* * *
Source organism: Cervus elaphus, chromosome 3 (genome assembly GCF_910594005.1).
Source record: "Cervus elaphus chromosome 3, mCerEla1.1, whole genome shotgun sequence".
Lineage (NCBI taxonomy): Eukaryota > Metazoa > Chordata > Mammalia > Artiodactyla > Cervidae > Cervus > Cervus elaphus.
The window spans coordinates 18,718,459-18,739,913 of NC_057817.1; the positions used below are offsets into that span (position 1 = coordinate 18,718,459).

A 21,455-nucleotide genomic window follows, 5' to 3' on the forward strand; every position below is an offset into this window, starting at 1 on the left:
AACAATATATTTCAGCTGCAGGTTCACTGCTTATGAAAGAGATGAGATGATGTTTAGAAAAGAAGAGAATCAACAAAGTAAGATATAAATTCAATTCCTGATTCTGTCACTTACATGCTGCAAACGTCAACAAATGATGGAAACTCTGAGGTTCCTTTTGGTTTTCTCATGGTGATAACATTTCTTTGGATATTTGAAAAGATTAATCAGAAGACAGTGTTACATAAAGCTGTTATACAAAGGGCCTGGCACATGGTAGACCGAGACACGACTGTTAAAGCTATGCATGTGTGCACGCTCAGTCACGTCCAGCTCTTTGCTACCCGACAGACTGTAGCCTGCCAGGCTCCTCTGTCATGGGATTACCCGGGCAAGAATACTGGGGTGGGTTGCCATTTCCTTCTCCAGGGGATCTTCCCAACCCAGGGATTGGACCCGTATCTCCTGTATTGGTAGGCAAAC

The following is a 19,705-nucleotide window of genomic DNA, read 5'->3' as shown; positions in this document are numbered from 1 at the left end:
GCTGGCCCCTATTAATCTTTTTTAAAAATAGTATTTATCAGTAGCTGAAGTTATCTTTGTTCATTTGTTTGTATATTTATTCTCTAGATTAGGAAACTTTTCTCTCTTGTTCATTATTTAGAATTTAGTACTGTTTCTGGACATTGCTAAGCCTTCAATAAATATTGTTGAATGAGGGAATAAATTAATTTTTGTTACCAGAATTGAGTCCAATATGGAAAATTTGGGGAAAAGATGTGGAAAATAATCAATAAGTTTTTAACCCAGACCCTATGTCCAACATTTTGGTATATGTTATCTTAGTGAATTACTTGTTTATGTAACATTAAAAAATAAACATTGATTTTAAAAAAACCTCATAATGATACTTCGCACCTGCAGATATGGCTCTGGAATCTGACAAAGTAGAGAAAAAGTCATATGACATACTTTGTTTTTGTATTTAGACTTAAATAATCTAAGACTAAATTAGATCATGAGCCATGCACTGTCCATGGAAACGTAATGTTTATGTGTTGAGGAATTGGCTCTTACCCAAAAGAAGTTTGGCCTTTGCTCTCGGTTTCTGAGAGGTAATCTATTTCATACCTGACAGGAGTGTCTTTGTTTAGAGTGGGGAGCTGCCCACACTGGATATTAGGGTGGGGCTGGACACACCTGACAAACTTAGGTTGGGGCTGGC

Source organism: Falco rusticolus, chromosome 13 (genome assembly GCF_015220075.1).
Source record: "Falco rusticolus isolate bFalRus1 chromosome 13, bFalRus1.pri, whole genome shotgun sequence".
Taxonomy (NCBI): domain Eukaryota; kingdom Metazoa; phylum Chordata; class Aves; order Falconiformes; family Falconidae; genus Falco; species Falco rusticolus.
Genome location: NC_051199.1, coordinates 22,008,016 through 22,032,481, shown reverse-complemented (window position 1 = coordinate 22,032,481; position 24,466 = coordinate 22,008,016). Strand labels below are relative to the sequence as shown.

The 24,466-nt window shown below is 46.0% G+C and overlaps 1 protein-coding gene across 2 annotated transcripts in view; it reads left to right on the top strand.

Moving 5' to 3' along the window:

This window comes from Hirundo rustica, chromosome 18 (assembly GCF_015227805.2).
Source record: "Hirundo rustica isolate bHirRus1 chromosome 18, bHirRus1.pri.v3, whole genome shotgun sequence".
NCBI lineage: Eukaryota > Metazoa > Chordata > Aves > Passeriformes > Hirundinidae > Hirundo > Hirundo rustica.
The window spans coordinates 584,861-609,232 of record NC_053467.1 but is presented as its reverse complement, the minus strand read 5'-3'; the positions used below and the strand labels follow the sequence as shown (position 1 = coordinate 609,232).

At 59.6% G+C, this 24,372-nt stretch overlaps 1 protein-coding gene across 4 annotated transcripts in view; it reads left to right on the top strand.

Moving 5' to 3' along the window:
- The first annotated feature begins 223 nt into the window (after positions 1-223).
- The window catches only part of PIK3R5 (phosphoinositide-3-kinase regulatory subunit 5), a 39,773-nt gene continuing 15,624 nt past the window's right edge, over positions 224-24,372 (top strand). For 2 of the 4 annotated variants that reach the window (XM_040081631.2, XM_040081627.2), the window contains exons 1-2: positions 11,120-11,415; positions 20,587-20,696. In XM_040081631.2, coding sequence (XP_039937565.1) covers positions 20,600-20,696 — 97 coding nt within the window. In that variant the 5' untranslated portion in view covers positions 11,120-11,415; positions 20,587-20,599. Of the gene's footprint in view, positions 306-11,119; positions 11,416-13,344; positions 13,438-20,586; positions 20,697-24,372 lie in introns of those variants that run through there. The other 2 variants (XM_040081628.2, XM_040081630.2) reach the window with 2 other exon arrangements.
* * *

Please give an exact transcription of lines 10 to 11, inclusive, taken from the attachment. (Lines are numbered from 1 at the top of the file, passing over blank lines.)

Source record: "Falco rusticolus isolate bFalRus1 chromosome 13, bFalRus1.pri, whole genome shotgun sequence".
Taxonomy (NCBI): domain Eukaryota; kingdom Metazoa; phylum Chordata; class Aves; order Falconiformes; family Falconidae; genus Falco; species Falco rusticolus.